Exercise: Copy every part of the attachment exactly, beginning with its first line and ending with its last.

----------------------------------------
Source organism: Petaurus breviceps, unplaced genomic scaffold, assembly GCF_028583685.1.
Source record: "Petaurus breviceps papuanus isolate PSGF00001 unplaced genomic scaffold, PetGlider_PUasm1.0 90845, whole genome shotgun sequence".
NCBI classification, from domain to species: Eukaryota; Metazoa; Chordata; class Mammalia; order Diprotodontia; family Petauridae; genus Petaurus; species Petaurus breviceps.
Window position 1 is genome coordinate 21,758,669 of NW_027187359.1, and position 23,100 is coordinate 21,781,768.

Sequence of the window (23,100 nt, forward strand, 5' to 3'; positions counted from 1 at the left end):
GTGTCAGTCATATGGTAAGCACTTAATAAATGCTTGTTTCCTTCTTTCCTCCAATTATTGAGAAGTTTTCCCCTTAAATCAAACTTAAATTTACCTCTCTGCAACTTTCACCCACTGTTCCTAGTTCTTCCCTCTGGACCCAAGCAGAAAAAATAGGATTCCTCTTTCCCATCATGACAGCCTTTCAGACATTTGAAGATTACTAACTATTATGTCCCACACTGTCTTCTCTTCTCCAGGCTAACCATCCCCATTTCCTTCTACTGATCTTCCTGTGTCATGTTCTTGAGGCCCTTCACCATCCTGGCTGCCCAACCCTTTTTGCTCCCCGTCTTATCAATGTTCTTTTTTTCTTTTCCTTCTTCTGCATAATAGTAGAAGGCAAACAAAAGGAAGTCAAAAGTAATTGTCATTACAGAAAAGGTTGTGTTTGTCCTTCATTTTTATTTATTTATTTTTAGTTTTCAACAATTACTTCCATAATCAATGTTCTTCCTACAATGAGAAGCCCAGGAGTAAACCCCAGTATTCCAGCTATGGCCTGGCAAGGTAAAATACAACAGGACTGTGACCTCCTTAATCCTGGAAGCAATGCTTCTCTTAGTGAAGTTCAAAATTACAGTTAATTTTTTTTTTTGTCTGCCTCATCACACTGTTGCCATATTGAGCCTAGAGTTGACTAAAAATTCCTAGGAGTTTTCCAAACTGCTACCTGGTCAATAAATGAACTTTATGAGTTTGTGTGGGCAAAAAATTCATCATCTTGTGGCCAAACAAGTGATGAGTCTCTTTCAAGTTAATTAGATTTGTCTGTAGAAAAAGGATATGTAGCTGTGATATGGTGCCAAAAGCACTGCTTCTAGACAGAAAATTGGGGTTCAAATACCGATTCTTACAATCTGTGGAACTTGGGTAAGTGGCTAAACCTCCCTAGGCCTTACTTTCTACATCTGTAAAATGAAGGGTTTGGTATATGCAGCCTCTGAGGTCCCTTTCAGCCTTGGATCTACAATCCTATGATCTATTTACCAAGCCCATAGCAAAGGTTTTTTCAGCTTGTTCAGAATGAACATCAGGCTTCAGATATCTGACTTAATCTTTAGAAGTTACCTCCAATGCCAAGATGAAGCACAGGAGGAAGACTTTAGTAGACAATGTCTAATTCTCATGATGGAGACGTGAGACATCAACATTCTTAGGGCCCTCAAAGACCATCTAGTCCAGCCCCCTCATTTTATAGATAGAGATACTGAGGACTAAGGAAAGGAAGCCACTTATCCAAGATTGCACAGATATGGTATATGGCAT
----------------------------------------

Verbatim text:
Source organism: Petaurus breviceps, unplaced genomic scaffold, assembly GCF_028583685.1.
Source record: "Petaurus breviceps papuanus isolate PSGF00001 unplaced genomic scaffold, PetGlider_PUasm1.0 90845, whole genome shotgun sequence".
NCBI classification, from domain to species: Eukaryota; Metazoa; Chordata; class Mammalia; order Diprotodontia; family Petauridae; genus Petaurus; species Petaurus breviceps.
Window position 1 is genome coordinate 21,758,669 of NW_027187359.1, and position 23,100 is coordinate 21,781,768.

Sequence of the window (23,100 nt, forward strand, 5' to 3'; positions counted from 1 at the left end):
GTGTCAGTCATATGGTAAGCACTTAATAAATGCTTGTTTCCTTCTTTCCTCCAATTATTGAGAAGTTTTCCCCTTAAATCAAACTTAAATTTACCTCTCTGCAACTTTCACCCACTGTTCCTAGTTCTTCCCTCTGGACCCAAGCAGAAAAAATAGGATTCCTCTTTCCCATCATGACAGCCTTTCAGACATTTGAAGATTACTAACTATTATGTCCCACACTGTCTTCTCTTCTCCAGGCTAACCATCCCCATTTCCTTCTACTGATCTTCCTGTGTCATGTTCTTGAGGCCCTTCACCATCCTGGCTGCCCAACCCTTTTTGCTCCCCGTCTTATCAATGTTCTTTTTTTCTTTTCCTTCTTCTGCATAATAGTAGAAGGCAAACAAAAGGAAGTCAAAAGTAATTGTCATTACAGAAAAGGTTGTGTTTGTCCTTCATTTTTATTTATTTATTTTTAGTTTTCAACAATTACTTCCATAATCAATGTTCTTCCTACAATGAGAAGCCCAGGAGTAAACCCCAGTATTCCAGCTATGGCCTGGCAAGGTAAAATACAACAGGACTGTGACCTCCTTAATCCTGGAAGCAATGCTTCTCTTAGTGAAGTTCAAAATTACAGTTAATTTTTTTTTTTGTCTGCCTCATCACACTGTTGCCATATTGAGCCTAGAGTTGACTAAAAATTCCTAGGAGTTTTCCAAACTGCTACCTGGTCAATAAATGAACTTTATGAGTTTGTGTGGGCAAAAAATTCATCATCTTGTGGCCAAACAAGTGATGAGTCTCTTTCAAGTTAATTAGATTTGTCTGTAGAAAAAGGATATGTAGCTGTGATATGGTGCCAAAAGCACTGCTTCTAGACAGAAAATTGGGGTTCAAATACCGATTCTTACAATCTGTGGAACTTGGGTAAGTGGCTAAACCTCCCTAGGCCTTACTTTCTACATCTGTAAAATGAAGGGTTTGGTATATGCAGCCTCTGAGGTCCCTTTCAGCCTTGGATCTACAATCCTATGATCTATTTACCAAGCCCATAGCAAAGGTTTTTTCAGCTTGTTCAGAATGAACATCAGGCTTCAGATATCTGACTTAATCTTTAGAAGTTACCTCCAATGCCAAGATGAAGCACAGGAGGAAGACTTTAGTAGACAATGTCTAATTCTCATGATGGAGACGTGAGACATCAACATTCTTAGGGCCCTCAAAGACCATCTAGTCCAGCCCCCTCATTTTATAGATAGAGATACTGAGGACTAAGGAAAGGAAGCCACTTATCCAAGATTGCACAGATATGGTATATGGCAT